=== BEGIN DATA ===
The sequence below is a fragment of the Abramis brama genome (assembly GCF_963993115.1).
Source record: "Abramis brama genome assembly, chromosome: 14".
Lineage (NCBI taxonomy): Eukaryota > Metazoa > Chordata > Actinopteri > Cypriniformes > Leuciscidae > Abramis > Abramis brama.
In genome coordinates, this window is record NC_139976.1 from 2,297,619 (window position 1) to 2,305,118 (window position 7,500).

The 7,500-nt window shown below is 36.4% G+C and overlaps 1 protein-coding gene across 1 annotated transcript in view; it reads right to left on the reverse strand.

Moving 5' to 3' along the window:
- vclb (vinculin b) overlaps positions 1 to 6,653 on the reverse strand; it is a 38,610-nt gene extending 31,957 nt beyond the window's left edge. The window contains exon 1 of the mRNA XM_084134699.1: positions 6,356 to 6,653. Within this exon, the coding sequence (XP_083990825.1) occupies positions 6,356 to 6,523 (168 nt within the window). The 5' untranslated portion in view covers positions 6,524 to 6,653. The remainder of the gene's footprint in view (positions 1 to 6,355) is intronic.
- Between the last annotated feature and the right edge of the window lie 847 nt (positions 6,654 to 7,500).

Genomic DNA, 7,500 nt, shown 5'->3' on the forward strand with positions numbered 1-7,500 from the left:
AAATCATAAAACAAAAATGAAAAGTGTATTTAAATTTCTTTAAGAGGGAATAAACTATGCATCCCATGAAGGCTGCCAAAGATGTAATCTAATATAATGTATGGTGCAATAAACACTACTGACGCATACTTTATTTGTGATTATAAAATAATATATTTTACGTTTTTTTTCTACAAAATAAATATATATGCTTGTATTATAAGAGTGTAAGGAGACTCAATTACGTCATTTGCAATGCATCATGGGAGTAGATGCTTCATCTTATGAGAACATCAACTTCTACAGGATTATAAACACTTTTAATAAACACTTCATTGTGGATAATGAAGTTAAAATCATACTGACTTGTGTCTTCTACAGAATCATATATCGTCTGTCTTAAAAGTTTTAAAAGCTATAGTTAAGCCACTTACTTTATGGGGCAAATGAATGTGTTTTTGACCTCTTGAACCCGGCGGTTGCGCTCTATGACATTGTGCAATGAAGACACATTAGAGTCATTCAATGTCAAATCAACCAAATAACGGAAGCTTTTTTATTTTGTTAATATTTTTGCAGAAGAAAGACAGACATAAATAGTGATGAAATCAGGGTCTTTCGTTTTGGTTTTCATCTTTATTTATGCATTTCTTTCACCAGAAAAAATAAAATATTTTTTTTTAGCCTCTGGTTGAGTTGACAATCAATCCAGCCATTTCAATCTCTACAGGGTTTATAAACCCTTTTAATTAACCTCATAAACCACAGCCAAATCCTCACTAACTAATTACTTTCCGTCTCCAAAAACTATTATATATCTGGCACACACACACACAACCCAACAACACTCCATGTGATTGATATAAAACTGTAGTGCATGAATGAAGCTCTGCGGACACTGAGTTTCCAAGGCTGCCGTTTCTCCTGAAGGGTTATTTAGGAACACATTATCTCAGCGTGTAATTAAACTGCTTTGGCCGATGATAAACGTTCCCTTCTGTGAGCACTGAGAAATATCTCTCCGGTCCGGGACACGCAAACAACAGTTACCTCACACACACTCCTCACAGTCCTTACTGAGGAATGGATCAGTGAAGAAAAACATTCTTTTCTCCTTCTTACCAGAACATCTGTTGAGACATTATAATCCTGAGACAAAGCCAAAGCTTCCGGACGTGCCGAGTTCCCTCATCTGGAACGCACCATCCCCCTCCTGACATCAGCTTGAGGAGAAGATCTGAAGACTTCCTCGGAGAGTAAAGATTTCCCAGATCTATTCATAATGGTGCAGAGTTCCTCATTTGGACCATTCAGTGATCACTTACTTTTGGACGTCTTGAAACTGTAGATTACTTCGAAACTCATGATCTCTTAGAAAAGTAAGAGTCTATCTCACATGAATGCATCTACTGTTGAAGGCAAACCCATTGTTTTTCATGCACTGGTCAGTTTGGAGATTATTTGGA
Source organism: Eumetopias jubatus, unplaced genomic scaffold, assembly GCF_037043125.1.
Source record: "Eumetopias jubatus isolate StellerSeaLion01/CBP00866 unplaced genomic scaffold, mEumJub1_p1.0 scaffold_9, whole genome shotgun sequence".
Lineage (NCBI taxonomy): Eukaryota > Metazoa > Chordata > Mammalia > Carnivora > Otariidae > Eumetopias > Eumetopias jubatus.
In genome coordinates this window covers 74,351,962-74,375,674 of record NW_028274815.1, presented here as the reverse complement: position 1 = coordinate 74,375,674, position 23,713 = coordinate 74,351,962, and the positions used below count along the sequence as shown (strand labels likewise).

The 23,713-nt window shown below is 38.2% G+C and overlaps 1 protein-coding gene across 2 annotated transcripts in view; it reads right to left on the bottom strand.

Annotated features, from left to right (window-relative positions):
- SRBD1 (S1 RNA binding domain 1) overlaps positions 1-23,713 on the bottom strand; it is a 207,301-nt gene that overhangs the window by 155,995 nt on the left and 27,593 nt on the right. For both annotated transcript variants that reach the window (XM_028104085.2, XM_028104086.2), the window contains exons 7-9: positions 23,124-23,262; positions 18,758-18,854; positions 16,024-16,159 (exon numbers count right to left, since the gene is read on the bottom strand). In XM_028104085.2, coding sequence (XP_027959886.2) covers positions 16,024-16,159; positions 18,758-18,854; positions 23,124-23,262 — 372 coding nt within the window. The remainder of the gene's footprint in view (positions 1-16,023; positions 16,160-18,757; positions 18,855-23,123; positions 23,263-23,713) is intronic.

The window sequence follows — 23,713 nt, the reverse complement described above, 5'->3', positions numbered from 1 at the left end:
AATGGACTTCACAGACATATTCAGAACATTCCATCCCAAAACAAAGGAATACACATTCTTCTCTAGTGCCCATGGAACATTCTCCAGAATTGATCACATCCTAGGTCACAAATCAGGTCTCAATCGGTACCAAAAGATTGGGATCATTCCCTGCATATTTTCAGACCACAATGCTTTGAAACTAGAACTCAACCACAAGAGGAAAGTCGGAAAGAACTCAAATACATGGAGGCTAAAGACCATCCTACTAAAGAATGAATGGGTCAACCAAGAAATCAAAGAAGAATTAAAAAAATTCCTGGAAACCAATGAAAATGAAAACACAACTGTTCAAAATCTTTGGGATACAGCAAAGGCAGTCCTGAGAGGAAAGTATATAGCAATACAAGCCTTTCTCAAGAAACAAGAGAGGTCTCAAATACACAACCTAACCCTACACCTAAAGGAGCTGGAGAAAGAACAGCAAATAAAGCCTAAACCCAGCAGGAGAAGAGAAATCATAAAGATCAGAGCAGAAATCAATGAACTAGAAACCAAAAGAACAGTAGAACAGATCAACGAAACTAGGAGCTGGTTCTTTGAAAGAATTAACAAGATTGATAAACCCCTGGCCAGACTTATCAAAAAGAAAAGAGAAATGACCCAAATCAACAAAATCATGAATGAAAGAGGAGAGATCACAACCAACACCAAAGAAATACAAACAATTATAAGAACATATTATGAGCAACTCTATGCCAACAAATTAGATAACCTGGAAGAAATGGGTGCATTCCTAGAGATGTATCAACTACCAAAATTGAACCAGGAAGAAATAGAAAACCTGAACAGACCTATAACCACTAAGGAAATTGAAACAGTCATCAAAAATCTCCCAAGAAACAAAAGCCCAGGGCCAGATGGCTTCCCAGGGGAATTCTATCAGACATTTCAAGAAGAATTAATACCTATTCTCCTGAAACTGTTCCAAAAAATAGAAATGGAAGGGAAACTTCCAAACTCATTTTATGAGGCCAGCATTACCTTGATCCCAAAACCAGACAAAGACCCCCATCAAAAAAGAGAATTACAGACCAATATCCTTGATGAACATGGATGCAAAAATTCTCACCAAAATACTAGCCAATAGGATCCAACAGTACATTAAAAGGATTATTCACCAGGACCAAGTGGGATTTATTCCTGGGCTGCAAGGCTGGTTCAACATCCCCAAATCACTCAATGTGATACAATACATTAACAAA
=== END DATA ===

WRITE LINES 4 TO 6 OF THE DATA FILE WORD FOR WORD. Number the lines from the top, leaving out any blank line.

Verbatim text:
In genome coordinates, this window is record NC_139976.1 from 2,297,619 (window position 1) to 2,305,118 (window position 7,500).

The 7,500-nt window shown below is 36.4% G+C and overlaps 1 protein-coding gene across 1 annotated transcript in view; it reads right to left on the reverse strand.

Moving 5' to 3' along the window: